For Madmen Only

The 74 bus pulled up to the curb and opened its doors in welcome. A few steps took me inside to the warmth and familiarity of the same short trip, made many days at the same hour to pick up my kids at school. I paid my fare with a plastic card and took my seat in the isolation that marked my time alone and loafing for the day, with nothing to do but ride.

The time was entirely my own for once this day, but like any bus many of us greeted each other small fragments of intimacy. There was the man with long unkempt blonde hair who kept to himself until he got off by the Salvation Army. His seat was then taken by the woman who got on at Cooper’s Market with an armload of diapers again, but never a toddler in tow. We all had stories, but shared only what we had to.

Further down West Seventh a woman climbed on I had seen many times. Her short dark hair peaked out from under a warm but unattractive knit hat, and her coat had the look of poverty falling out of every seam. But it was her butterscotch skin that gave her a look of beauty above her unfashionable clothes, a color of all the races of the world joined together. There was a small mystery in all of this, a series of stories that added up to a life. I only knew one part of it as she took the only open seat left, next to me.

“I’ve seen you before on this bus,” she said as I moved over.
“Yes, I’m on my way to get my kids.”
“They can’t ride by themselves?” She made herself more comfortable as the chill fell from her coat.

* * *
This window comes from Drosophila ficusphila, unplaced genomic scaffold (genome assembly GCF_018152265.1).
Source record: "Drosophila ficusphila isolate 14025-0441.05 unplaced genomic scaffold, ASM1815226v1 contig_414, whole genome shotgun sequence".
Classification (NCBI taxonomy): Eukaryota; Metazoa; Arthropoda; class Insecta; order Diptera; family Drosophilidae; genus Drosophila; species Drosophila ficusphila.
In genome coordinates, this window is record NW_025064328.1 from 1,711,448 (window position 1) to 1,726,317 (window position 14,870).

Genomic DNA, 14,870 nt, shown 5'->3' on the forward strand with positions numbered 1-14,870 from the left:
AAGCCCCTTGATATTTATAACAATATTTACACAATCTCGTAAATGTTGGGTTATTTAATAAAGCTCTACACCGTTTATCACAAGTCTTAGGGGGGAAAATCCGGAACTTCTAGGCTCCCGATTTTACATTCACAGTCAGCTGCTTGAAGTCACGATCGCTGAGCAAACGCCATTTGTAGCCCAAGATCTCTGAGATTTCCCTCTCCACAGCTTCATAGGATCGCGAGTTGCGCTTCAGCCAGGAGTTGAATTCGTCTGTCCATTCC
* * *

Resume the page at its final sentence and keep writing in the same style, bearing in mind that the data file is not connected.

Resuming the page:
“No, my youngest is seven. I’ve seen you as well.”
“Yes, I take this to St. Kate’s”
“Forgive me for eavesdropping, but I remember hearing you say that you like the work of Hermann Hesse.” My heart stopped a moment as I took a gamble at being so forward.

She stopped a moment, and her dark eyes gradually brightened. “Yes, ‘Narcissus and Goldmund is my favorite book! I really loved it!”
“I’m more of a ‘Demian’ fan myself, but they are very similar.”
“You’ve read a lot of Hesse?”
“Everything he wrote, I think. My favorite author.”
“Mine, too! The way he expresses the conflicts within his characters and makes everything so real It changes the way I look at the world.”
“I think all good fiction is about changing the way the world looks.”
“Oh, I agree! The struggles that Goldmund goes through are both inside of him and outside, and realizing that makes the whole world more connected.”

We chatted about the themes of her favorite Hesse for a while, letting it spill out as if we might never have a chance to meet another person who understand what we were saying. It certainly had been a long time since I had. But as my stop loomed, I had to steer the conversation a bit.

“Have you ever read ‘Steppenwolf’?”
“No, I haven’t. I heard it was violent.”
“It’s a difficult work. It takes the same themes to a steeper and darker place.”
“I think I will read it.”
“Just don’t get too put off by it. Your reaction to a book is as important as what the book says.” I was pontificating, but I had a point to make.
“What do you mean?”
“Writers, good writers, have an opinion about reality. They find themselves hopping on and off of it in ways that they feel they have to explain.”

She looked at me with a hard stare, as if I was getting deep behind those dark eyes and understanding something about her that I probably wasn’t supposed to. A bus is a place for small details about our lives in public display, not close confidences.

“Are you a writer?” She asked after a long pause.
“I peck at the keyboard. I think I have something to say.”
“I’ll pick up ‘Steppenwolf’ and see what I think of it.”
“I think you’ll like it. This is my stop. See ya around.”
“Yeah, see ya.”

She moved aside to let me past, and with my thanks to the driver and a few steps I was back through the doors and into the cold. I smiled at my small attempt at playing Harry Haller. The bus rumbled off and I was alone again, my time only my own for a little while longer.

We never did exchange names.

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